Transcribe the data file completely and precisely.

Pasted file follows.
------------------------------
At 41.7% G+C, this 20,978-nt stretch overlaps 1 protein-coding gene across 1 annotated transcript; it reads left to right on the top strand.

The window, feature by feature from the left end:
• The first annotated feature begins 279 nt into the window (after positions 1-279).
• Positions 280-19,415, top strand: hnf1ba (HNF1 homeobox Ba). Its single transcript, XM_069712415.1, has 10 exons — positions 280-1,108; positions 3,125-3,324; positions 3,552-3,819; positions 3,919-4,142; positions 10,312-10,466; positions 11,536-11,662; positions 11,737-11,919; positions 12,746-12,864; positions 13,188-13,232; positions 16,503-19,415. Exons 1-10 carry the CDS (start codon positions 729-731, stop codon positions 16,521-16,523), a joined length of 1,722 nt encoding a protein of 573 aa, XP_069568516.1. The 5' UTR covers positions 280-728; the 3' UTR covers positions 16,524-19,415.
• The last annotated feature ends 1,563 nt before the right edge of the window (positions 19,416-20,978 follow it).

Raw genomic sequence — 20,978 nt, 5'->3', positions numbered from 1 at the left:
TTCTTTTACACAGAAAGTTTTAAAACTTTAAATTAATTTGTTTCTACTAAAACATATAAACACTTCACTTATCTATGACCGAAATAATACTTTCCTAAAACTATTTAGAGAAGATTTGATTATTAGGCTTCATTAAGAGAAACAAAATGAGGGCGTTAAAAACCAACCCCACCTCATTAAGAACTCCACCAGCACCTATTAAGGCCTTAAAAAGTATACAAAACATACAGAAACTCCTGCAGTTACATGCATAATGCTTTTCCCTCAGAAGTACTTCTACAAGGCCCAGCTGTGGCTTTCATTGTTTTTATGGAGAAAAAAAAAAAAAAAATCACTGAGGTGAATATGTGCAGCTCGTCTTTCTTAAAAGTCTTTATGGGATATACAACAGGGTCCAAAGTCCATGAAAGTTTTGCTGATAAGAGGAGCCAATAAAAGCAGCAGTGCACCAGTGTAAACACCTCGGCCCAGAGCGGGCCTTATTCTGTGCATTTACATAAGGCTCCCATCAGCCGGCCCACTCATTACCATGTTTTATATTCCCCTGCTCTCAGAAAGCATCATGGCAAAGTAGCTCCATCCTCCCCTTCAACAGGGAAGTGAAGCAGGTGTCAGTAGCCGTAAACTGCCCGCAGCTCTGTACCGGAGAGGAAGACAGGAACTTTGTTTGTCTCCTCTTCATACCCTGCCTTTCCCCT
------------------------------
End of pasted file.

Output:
At 41.7% G+C, this 20,978-nt stretch overlaps 1 protein-coding gene across 1 annotated transcript; it reads left to right on the top strand.

The window, feature by feature from the left end:
• The first annotated feature begins 279 nt into the window (after positions 1-279).
• Positions 280-19,415, top strand: hnf1ba (HNF1 homeobox Ba). Its single transcript, XM_069712415.1, has 10 exons — positions 280-1,108; positions 3,125-3,324; positions 3,552-3,819; positions 3,919-4,142; positions 10,312-10,466; positions 11,536-11,662; positions 11,737-11,919; positions 12,746-12,864; positions 13,188-13,232; positions 16,503-19,415. Exons 1-10 carry the CDS (start codon positions 729-731, stop codon positions 16,521-16,523), a joined length of 1,722 nt encoding a protein of 573 aa, XP_069568516.1. The 5' UTR covers positions 280-728; the 3' UTR covers positions 16,524-19,415.
• The last annotated feature ends 1,563 nt before the right edge of the window (positions 19,416-20,978 follow it).

Raw genomic sequence — 20,978 nt, 5'->3', positions numbered from 1 at the left:
TTCTTTTACACAGAAAGTTTTAAAACTTTAAATTAATTTGTTTCTACTAAAACATATAAACACTTCACTTATCTATGACCGAAATAATACTTTCCTAAAACTATTTAGAGAAGATTTGATTATTAGGCTTCATTAAGAGAAACAAAATGAGGGCGTTAAAAACCAACCCCACCTCATTAAGAACTCCACCAGCACCTATTAAGGCCTTAAAAAGTATACAAAACATACAGAAACTCCTGCAGTTACATGCATAATGCTTTTCCCTCAGAAGTACTTCTACAAGGCCCAGCTGTGGCTTTCATTGTTTTTATGGAGAAAAAAAAAAAAAAAATCACTGAGGTGAATATGTGCAGCTCGTCTTTCTTAAAAGTCTTTATGGGATATACAACAGGGTCCAAAGTCCATGAAAGTTTTGCTGATAAGAGGAGCCAATAAAAGCAGCAGTGCACCAGTGTAAACACCTCGGCCCAGAGCGGGCCTTATTCTGTGCATTTACATAAGGCTCCCATCAGCCGGCCCACTCATTACCATGTTTTATATTCCCCTGCTCTCAGAAAGCATCATGGCAAAGTAGCTCCATCCTCCCCTTCAACAGGGAAGTGAAGCAGGTGTCAGTAGCCGTAAACTGCCCGCAGCTCTGTACCGGAGAGGAAGACAGGAACTTTGTTTGTCTCCTCTTCATACCCTGCCTTTCCCCT